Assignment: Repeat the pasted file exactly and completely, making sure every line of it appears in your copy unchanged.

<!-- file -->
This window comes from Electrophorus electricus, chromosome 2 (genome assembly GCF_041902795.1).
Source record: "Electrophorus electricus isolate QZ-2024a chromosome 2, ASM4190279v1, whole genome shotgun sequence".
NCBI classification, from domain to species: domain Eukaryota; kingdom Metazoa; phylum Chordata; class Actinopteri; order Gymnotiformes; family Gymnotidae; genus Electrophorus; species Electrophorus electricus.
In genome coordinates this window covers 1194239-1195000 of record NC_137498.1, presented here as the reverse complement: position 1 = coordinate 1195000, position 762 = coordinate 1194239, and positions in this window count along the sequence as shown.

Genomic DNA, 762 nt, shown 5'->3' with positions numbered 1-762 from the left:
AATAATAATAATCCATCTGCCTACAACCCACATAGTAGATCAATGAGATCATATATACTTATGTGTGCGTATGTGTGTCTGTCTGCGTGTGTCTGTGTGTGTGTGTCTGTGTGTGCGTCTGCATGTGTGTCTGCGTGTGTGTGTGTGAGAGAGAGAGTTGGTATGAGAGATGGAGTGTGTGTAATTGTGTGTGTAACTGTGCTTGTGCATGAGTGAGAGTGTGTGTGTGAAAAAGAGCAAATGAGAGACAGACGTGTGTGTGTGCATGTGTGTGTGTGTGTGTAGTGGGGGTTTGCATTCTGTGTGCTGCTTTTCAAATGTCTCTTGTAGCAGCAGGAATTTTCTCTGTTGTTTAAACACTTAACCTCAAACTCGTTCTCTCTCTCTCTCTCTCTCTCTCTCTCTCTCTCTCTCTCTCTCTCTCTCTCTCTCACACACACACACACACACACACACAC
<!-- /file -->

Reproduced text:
This window comes from Electrophorus electricus, chromosome 2 (genome assembly GCF_041902795.1).
Source record: "Electrophorus electricus isolate QZ-2024a chromosome 2, ASM4190279v1, whole genome shotgun sequence".
NCBI classification, from domain to species: domain Eukaryota; kingdom Metazoa; phylum Chordata; class Actinopteri; order Gymnotiformes; family Gymnotidae; genus Electrophorus; species Electrophorus electricus.
In genome coordinates this window covers 1194239-1195000 of record NC_137498.1, presented here as the reverse complement: position 1 = coordinate 1195000, position 762 = coordinate 1194239, and positions in this window count along the sequence as shown.

Genomic DNA, 762 nt, shown 5'->3' with positions numbered 1-762 from the left:
AATAATAATAATCCATCTGCCTACAACCCACATAGTAGATCAATGAGATCATATATACTTATGTGTGCGTATGTGTGTCTGTCTGCGTGTGTCTGTGTGTGTGTGTCTGTGTGTGCGTCTGCATGTGTGTCTGCGTGTGTGTGTGTGAGAGAGAGAGTTGGTATGAGAGATGGAGTGTGTGTAATTGTGTGTGTAACTGTGCTTGTGCATGAGTGAGAGTGTGTGTGTGAAAAAGAGCAAATGAGAGACAGACGTGTGTGTGTGCATGTGTGTGTGTGTGTGTAGTGGGGGTTTGCATTCTGTGTGCTGCTTTTCAAATGTCTCTTGTAGCAGCAGGAATTTTCTCTGTTGTTTAAACACTTAACCTCAAACTCGTTCTCTCTCTCTCTCTCTCTCTCTCTCTCTCTCTCTCTCTCTCTCTCTCTCTCTCTCACACACACACACACACACACACACAC